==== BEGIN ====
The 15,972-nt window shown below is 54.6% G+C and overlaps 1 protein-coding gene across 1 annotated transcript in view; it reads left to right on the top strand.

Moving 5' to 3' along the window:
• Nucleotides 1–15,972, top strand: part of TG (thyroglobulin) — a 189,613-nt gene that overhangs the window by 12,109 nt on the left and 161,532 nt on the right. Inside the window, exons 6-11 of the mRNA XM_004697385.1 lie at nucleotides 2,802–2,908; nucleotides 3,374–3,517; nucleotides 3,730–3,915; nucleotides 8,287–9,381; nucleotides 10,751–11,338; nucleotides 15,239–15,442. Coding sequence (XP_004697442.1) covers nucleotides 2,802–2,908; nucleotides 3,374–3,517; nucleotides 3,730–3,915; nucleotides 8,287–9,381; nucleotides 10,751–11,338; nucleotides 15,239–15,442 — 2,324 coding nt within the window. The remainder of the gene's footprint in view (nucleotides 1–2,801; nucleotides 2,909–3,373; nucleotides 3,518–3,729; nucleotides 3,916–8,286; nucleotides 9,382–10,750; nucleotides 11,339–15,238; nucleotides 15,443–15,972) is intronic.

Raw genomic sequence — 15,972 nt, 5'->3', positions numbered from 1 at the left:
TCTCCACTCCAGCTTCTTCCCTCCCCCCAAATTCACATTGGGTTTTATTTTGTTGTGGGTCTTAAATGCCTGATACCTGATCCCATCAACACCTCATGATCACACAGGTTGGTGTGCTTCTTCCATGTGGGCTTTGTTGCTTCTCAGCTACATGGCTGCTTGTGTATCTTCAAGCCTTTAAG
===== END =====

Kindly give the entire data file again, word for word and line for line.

The 15,972-nt window shown below is 54.6% G+C and overlaps 1 protein-coding gene across 1 annotated transcript in view; it reads left to right on the top strand.

Moving 5' to 3' along the window:
• Nucleotides 1–15,972, top strand: part of TG (thyroglobulin) — a 189,613-nt gene that overhangs the window by 12,109 nt on the left and 161,532 nt on the right. Inside the window, exons 6-11 of the mRNA XM_004697385.1 lie at nucleotides 2,802–2,908; nucleotides 3,374–3,517; nucleotides 3,730–3,915; nucleotides 8,287–9,381; nucleotides 10,751–11,338; nucleotides 15,239–15,442. Coding sequence (XP_004697442.1) covers nucleotides 2,802–2,908; nucleotides 3,374–3,517; nucleotides 3,730–3,915; nucleotides 8,287–9,381; nucleotides 10,751–11,338; nucleotides 15,239–15,442 — 2,324 coding nt within the window. The remainder of the gene's footprint in view (nucleotides 1–2,801; nucleotides 2,909–3,373; nucleotides 3,518–3,729; nucleotides 3,916–8,286; nucleotides 9,382–10,750; nucleotides 11,339–15,238; nucleotides 15,443–15,972) is intronic.

Raw genomic sequence — 15,972 nt, 5'->3', positions numbered from 1 at the left:
TCTCCACTCCAGCTTCTTCCCTCCCCCCAAATTCACATTGGGTTTTATTTTGTTGTGGGTCTTAAATGCCTGATACCTGATCCCATCAACACCTCATGATCACACAGGTTGGTGTGCTTCTTCCATGTGGGCTTTGTTGCTTCTCAGCTACATGGCTGCTTGTGTATCTTCAAGCCTTTAAG